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UFO update: the rise, fall, and afterlife of Erich von Daniken's theory of extraterrestrial gods

A little more than 25 years ago, the manager of a first-class Swiss hotel wrote a worldwide best seller titled Chariots of the Gods?. Its author, Erich von Daniken, captured the public imagination with a dramatic presentation of the idea that extraterrestrials had left physical traces of their presence throughout the world. Chariots held, for instance, that the giant stone faces on Easter Island off the coast of Chile were probably constructed with the help of extraterrestrials; the long Nazca lines, crisscrossing the plains of Peru and only visible from the air, von Daniken said, were probably landing strips for their craft.

By the late 1970s, however, von Daniken's "ancient astronaut" theory was crumbling under an avalanche of criticism from archaeologists and astronomers. Today, few believe these extraterrestrial gods ever existed. But don't tell that to the 350 people who met in Las Vegas last August to attend the twentieth-anniversary conference of the Ancient Astronaut Society, or to any of the Society's 10,000 members in 93 countries worldwide. Twenty speakers, including numerous Ph.D.'s, engineers, and writers gave presentations that touched on everything from the "spaceships" of the Biblical prophet Ezekiel to the notorious "face on Mars."

Von Daniken's largest base of support, however, is not in the United States, but rather in Germany and other nations of Europe. In 1993, for instance, Europeans saw von Daniken star in a 25-part biweekly TV series titled On the Trace of the Almighty. And touring the cities of Europe, von Daniken still manages to fill 2,000-seat auditoriums. His last nine books, all best sellers in Germany, have also appeared in Italy, France, Holland, Spain, Greece--everywhere, it seems, but in the United States. England, and Australia. "I must be blacklisted in America," says the 58-year-old author with a chuckle.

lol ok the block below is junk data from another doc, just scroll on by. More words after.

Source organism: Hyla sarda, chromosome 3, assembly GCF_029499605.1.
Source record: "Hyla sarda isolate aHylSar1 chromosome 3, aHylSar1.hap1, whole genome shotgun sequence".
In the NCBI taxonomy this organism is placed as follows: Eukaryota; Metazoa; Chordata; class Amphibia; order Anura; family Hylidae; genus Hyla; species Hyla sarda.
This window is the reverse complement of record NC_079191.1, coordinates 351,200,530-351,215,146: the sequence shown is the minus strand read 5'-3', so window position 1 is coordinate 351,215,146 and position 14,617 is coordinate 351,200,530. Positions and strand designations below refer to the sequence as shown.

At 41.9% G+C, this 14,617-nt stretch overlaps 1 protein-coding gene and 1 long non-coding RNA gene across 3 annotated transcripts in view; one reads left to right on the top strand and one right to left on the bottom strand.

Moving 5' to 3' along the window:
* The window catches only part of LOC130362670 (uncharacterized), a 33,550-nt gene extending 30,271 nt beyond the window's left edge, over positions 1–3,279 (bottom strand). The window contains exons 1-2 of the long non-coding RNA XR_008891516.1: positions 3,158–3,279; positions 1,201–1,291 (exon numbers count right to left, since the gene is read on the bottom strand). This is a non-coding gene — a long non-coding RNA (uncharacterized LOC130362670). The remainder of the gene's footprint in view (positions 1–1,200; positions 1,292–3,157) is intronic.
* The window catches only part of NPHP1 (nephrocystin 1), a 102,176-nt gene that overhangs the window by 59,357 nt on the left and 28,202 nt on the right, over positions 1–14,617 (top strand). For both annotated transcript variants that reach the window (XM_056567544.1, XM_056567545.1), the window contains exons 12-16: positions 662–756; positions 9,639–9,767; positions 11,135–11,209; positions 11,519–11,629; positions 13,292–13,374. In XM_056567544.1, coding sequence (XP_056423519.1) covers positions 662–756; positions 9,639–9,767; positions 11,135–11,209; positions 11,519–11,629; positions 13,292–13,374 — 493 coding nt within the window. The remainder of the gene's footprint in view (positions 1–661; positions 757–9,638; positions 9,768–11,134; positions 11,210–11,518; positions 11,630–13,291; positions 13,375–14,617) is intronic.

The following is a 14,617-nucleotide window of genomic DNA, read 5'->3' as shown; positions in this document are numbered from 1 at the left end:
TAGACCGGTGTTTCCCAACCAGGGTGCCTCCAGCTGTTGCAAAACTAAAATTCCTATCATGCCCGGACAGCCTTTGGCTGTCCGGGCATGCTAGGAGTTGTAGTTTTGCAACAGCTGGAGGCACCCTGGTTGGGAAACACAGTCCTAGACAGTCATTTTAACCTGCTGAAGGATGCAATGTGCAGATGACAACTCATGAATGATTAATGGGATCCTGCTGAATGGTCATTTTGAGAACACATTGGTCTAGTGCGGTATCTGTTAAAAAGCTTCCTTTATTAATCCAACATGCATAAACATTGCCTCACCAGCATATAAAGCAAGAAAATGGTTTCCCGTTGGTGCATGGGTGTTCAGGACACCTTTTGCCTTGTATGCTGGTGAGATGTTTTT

Despite such slights, von Daniken's belief in the ancient-astronaut theory remains firm. "Each and every one of my books has had to be better than the one before," he says. "We have had to come up with stronger proof each time out."

Of note are the new translations of some ancient Asian Indian texts von Daniken has commissioned. "They describe gigantic space cities that surrounded our planet thousands of years in the past," he says with great enthusiasm. "And from these cities, extraterrestrials used small vehicles to descend to Earth."

Carl Sagan, a major critic of von Daniken in the 1970s, says he has not changed his mind. One of Sagan's original objections was the underlying assumption that our ancestors were apparently too stupid to create the monumental architecture of our past.

"But it's never been my idea," von Daniken objects, "that ancient astronauts had constructed great buildings and temples. Mankind did. But why? Mythology and religion say they were dealing with the teachers that had descended from heaven."

Von Daniken's protestations are unlikely to sway his critics. "The whole ancient-astronauts hypothesis was based more on pseudohistory and pseudoarchaeology than any reasonable hypothesis about extraterrestrial intelligence," says Kendrick Frazier, editor of the Skeptical Inquirer. "I just don't know anybody who takes this seriously anymore."

COPYRIGHT 1994 Omni Publications International Ltd.
COPYRIGHT 2004 Gale Group

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